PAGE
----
By CaulynDarr

doink, doink
Paramount thinks they own the Klingon Language.  The Language Creation Society begs to differ. They have enlisted the help of First Amendment bad-ass Mark Randazza.

You may remember him as the guy who defended TastyTaste against that lawsuit from Battlefoam a few years back.  This time he filed an epic amicus brief in support of Axanar.
Now that Klingon has become an actual living language, Paramount seeks to reach out and stake its ownership by using copyright law. But, as “Klingons do not surrender”, neither do those who speak Klingon. Star Trek: The Next Generation, “The Emissary” (orig. air June 29, 1989) (stardate 42901.3). 
It's a lot more of that plus text in Klingon.  You should read it here.  Or more about it at popehat.

The legal arguments are interesting.  You can't own copywrite on a programming language, so I can't see why you should own one on a spoken or written language either.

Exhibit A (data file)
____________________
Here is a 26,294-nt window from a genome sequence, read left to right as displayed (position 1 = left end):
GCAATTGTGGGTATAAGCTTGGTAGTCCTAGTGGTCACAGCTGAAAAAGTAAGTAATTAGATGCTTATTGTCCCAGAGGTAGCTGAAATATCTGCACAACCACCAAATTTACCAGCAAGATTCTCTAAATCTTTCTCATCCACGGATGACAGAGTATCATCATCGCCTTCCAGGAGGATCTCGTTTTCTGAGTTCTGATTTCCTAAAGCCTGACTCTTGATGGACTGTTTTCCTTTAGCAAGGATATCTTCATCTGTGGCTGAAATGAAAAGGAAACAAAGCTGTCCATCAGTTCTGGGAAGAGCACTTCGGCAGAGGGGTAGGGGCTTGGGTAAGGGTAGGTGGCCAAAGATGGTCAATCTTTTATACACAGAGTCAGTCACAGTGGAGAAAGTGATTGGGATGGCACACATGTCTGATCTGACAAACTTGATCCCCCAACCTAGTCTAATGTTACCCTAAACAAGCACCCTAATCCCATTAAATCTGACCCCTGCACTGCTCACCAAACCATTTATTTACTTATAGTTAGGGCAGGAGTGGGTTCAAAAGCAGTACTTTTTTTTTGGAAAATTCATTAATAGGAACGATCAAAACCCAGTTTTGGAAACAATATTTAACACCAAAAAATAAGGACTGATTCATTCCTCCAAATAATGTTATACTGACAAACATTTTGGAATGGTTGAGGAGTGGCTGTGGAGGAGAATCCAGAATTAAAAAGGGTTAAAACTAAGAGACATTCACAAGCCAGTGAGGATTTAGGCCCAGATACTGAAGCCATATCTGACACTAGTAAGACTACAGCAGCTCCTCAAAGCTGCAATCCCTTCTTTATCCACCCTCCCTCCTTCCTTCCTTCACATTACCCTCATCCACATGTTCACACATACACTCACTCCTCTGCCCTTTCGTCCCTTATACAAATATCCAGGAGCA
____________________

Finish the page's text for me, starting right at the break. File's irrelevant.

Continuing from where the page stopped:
Outside of the legal stuff, there's some big moral questions here.  To me it feels like media companies like Paramount and CBS are trying to claim ownership on culture itself.  Star Trek has become so pervasive to our society.  It's ideas are ubiquitous in modern culture.  Even the expansion of our technology is driven by the show.

It is also the work of thousands of writers, artists and actors. While you might be able to have legal claim to ownership, I think morally, its a gigantic act of hubris.  In fact, that legal ownership is only because companies like Paramount have re-written the rules of intellectual property to suit their own needs over the common good.